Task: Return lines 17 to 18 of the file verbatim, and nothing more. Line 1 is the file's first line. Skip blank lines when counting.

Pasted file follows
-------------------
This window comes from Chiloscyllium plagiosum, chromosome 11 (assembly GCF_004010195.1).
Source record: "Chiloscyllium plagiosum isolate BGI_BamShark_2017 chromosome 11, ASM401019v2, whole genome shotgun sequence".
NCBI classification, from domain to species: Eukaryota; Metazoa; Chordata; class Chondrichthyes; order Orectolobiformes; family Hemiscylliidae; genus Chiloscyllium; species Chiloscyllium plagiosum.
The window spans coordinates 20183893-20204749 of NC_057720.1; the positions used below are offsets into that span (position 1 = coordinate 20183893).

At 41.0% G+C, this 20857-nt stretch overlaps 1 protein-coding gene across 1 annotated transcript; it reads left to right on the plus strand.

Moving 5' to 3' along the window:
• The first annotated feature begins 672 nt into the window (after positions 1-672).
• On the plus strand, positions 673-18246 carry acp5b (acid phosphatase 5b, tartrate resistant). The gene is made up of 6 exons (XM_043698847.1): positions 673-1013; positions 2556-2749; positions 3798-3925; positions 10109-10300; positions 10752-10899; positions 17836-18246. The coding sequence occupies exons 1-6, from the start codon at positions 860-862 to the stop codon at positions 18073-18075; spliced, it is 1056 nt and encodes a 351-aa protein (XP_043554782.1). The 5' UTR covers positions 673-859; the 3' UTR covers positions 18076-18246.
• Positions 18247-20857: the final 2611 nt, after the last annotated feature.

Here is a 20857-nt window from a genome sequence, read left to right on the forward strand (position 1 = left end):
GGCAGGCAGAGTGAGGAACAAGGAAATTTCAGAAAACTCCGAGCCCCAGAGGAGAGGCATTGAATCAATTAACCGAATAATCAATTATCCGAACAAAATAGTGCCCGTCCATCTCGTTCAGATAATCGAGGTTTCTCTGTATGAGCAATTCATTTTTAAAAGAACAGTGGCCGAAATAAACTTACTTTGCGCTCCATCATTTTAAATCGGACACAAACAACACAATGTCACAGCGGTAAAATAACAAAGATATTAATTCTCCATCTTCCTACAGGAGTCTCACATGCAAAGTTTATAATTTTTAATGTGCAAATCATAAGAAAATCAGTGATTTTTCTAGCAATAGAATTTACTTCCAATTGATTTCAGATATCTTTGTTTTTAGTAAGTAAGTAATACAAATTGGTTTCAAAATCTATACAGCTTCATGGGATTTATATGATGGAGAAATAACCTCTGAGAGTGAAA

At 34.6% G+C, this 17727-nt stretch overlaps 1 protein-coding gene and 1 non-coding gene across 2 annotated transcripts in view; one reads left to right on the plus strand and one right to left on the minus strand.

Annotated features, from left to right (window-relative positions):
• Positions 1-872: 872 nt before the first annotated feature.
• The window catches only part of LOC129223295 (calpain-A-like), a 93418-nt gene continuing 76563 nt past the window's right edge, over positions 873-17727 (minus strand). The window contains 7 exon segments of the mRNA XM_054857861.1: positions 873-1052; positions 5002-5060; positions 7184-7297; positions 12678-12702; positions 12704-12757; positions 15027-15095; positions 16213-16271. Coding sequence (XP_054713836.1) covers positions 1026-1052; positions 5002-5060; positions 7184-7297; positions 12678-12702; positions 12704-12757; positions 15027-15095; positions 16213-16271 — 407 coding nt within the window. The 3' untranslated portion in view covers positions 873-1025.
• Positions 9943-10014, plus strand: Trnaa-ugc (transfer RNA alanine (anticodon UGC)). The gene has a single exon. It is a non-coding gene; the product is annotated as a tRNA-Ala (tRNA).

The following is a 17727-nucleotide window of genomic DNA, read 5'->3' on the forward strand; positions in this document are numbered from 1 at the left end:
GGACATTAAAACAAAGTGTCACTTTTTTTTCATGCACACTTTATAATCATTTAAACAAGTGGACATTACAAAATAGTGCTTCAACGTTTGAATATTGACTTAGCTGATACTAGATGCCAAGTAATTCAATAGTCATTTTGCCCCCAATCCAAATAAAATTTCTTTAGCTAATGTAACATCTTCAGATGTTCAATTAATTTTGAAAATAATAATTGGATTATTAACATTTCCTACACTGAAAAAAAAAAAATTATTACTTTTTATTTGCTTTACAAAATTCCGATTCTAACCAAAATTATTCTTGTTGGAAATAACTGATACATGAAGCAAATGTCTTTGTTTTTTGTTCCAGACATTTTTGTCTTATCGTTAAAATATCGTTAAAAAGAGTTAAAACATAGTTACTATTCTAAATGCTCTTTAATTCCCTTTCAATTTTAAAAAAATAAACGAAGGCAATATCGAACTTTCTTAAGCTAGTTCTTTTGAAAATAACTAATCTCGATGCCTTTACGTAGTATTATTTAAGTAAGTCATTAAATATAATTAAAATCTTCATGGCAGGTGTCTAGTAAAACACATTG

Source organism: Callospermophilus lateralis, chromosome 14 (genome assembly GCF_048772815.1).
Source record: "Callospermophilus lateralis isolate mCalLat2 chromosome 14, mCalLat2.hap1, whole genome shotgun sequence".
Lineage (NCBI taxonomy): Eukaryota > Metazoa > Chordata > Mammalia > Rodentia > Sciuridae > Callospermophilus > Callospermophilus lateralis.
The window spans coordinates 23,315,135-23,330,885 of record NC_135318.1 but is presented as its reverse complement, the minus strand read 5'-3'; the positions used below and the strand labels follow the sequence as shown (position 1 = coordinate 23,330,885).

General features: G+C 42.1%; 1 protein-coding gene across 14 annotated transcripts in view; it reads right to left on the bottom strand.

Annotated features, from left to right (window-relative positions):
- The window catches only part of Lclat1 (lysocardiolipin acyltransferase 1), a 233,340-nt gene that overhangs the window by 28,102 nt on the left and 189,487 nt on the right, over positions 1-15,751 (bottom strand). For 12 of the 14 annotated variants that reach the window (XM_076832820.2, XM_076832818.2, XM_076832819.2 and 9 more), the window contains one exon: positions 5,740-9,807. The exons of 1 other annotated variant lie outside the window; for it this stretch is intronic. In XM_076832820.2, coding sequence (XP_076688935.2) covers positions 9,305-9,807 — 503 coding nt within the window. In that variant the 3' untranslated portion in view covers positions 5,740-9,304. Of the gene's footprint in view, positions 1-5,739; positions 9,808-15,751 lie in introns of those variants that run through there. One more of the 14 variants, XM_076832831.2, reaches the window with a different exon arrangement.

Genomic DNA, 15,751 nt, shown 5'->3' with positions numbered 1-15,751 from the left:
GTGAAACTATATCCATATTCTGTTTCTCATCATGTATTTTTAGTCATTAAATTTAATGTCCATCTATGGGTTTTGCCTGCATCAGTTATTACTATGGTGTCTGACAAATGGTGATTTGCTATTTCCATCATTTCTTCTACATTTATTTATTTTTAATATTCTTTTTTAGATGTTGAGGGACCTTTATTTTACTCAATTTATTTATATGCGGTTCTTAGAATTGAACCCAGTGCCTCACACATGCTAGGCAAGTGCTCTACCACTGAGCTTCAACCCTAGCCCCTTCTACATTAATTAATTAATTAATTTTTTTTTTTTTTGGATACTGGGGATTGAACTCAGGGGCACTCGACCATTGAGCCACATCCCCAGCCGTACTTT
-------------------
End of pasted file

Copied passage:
The following is a 17727-nucleotide window of genomic DNA, read 5'->3' on the forward strand; positions in this document are numbered from 1 at the left end:
GGACATTAAAACAAAGTGTCACTTTTTTTTCATGCACACTTTATAATCATTTAAACAAGTGGACATTACAAAATAGTGCTTCAACGTTTGAATATTGACTTAGCTGATACTAGATGCCAAGTAATTCAATAGTCATTTTGCCCCCAATCCAAATAAAATTTCTTTAGCTAATGTAACATCTTCAGATGTTCAATTAATTTTGAAAATAATAATTGGATTATTAACATTTCCTACACTGAAAAAAAAAAAATTATTACTTTTTATTTGCTTTACAAAATTCCGATTCTAACCAAAATTATTCTTGTTGGAAATAACTGATACATGAAGCAAATGTCTTTGTTTTTTGTTCCAGACATTTTTGTCTTATCGTTAAAATATCGTTAAAAAGAGTTAAAACATAGTTACTATTCTAAATGCTCTTTAATTCCCTTTCAATTTTAAAAAAATAAACGAAGGCAATATCGAACTTTCTTAAGCTAGTTCTTTTGAAAATAACTAATCTCGATGCCTTTACGTAGTATTATTTAAGTAAGTCATTAAATATAATTAAAATCTTCATGGCAGGTGTCTAGTAAAACACATTG